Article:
Teenagers should take Covid jab, Javid and Zawahi urge parents in letter A teenager receives a covid-19 vaccine at a vaccination centre in Barrhead, south of Glasgow. (Photo by JEFF J MITCHELL/POOL/AFP via Getty Images)
SAJID JAVID and Nadhim Zawahi have urged reluctant teenagers to ignore fake news and go and get the Covid-19 jab.
Javid, the health secretary and Zawahi, the education secretary are writing to the parents and saying the vaccines are safe, seeking to boost uptake among the teenagers.
All parents of the secondary pupils in England will receive a letter urging them to come forward for a vaccine and also continue with the regular testing.
According to a report in The Times, officials believe that vaccination of under-16s have been slowed down to seek consent from parents and it takes time from schools to get it organised.
Reports suggest, in Scotlant under-16s can book appointments for jabs at the same centres as adults, where 39 per cent of 12-15 year-old have taken the shot.
The vaccination drive which began three weeks ago was also hit by big Covid outbreak as NHS chiefs look to set dates for vaccinations in every school in England by the end of the month.
The joint letter is designed to reassure parents about the safety and benefit of vaccination, which both Javid and Zawahi say is “one of the best things young people can do to protect themselves and those around them”.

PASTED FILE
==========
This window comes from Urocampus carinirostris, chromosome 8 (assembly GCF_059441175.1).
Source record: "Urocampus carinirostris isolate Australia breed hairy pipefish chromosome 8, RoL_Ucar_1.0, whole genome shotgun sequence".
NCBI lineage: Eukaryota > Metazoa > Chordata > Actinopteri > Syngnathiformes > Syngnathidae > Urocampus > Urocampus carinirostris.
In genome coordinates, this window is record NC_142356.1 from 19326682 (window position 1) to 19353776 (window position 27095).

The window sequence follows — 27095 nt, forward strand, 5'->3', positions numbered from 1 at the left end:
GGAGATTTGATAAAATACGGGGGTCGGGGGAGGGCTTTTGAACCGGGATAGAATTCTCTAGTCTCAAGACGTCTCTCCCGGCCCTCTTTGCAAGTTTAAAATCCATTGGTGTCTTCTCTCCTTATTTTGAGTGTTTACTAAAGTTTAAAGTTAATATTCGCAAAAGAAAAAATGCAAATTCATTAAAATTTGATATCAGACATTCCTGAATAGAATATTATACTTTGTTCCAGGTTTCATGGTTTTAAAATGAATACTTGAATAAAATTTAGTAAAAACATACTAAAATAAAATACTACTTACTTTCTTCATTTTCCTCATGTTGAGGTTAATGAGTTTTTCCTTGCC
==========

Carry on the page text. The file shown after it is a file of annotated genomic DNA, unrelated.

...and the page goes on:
They also add that children have been “hugely affected by the pandemic” and have urged that testing and vaccination are the best way to keep them in school through the winter.
The Joint Committee on Vaccination and Immunisation (JCVI) have declined to recommend Covid-19 vaccination for younger teenagers, saying Covid is so mild for most children that benefits of the jab would be small for a mass programme. Also, some on the committee are concerned athat the very rare cases of heart inflammation caused from the vaccine, although usually mild, may cause permanent damage.
However, Chris Whitty, the chief medical officer for England gave the go-ahead saying mass vaccination would reduce disruption to education.
The joint letter insists on the benefit of the the jab for children’s welfare and mental health and says heart problems are “extremely rare” after a first dose. It acknowledges the JCVI’s reluctance to vaccinate children but puts focus on Whitty and other experts account have been taken into account that extra health benefits from avoiding children missing education and concluded that there were public health grounds to recommend vaccinating 12 to 15 year-olds”.
The letter adds the children who already had Covid should also get the jab because it is not yet known till when the natutal immunity lasts.
The letter also warns that some parents will have seen “fake stories on social media about the vaccine”, which have included a forged NHS letter wrongly claiming jabs will kill one in 3,000 children.
The letter tells parents: “You may have come across false or misleading information about the virus or the vaccine. It is important that you get your information from trusted sources.”
Geoff Barton, general secretary of the Association of School and College Leaders, said: “School leaders are increasingly frustrated about delays to the rollout of coronavirus vaccinations. There appear to be logistical issues around the capacity of health teams to deliver vaccinations at the speed and scale required.”
The NAHT teaching union’s general secretary, Paul Whiteman, said: “The big issue schools are having at the moment is the number of children and staff off sick due to Covid and other illnesses. The government removed bubbles and other isolation protocols to keep more children in school, but, as we predicted, this seems to be leading to a high number of pupils missing school as a result of becoming ill.”